Rethinking Radical Politics in the Context of Assisted Reproductive Technology
Bioethics 2009 January; 23(1): 20-27
Radical feminists have argued for both the radical potential of assisted reproductive technology (ART) and its oppressive and damaging effects for women. This paper will address the question of what constitutes a radical feminist position on ART; I will argue that the very debate over whether ART liberates or oppresses women is misguided, and that instead the issue should be understood dialectically. Reproductive technologies are neither inherently liberating nor entirely oppressive: we can only understand the potential and effects by considering how they are actually taken up within a culture. The internal contradictions, tensions, and inconsistencies within ART and the way it is addressed within the law points to a dialectic that resists a simple reductivist understanding.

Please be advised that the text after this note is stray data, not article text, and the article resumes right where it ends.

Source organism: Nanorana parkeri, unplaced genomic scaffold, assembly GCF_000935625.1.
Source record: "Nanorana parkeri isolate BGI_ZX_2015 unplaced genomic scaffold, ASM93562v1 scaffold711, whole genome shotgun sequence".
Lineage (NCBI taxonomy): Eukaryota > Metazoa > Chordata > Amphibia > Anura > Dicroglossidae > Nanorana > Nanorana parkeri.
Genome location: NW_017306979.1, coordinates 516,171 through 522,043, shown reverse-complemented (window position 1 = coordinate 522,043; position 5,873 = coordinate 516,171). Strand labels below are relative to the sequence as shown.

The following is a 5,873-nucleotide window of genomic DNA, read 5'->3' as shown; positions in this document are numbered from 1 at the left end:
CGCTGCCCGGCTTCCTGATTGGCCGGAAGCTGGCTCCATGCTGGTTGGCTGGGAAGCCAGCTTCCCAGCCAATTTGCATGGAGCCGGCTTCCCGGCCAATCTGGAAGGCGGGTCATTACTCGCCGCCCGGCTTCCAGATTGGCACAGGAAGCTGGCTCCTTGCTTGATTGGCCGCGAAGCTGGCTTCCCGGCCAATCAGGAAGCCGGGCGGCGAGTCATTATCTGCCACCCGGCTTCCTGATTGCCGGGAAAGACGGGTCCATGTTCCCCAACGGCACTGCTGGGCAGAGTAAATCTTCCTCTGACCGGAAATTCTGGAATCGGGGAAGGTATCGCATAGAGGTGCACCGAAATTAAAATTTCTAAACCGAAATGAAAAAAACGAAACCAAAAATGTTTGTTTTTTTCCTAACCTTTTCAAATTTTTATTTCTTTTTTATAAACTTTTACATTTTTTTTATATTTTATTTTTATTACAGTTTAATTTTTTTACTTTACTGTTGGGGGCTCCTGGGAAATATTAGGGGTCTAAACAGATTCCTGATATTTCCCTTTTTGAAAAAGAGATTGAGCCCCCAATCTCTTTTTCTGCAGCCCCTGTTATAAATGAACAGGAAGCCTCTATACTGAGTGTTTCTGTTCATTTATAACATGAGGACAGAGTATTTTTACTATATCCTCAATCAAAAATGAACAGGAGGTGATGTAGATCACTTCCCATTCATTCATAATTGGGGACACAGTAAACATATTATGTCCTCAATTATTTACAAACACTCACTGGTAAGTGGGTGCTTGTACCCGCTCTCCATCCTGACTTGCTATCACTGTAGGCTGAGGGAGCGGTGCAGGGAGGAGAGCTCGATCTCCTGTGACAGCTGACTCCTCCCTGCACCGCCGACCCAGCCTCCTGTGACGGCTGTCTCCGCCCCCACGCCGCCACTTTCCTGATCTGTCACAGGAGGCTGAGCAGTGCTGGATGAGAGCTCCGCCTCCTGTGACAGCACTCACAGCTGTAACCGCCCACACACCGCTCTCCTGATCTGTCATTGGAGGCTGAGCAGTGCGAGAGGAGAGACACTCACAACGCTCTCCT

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Parks, Jennifer A. (1996-04-15)Although reproductive technologies have been aimed at young, infertile women, evidence suggests that postmenopausal women are also taking advantage of them. Dr. Eike-Henner Kluge asserts in an article in CMAJ (1994; 151; ...
Parks, Jennifer A. (1996-04-15)
Cook, Jocelynn L; Collins, John; Buckett, William; Racowsky, Catherine; Hughes, Edward; Jarvi, Keith (2011-02)It has been well-documented that the use of assisted reproductive technology (ART) increases the risk for multiple births, which are associated with sub-optimal outcomes for pregnant women and their offspring. The occurrence ...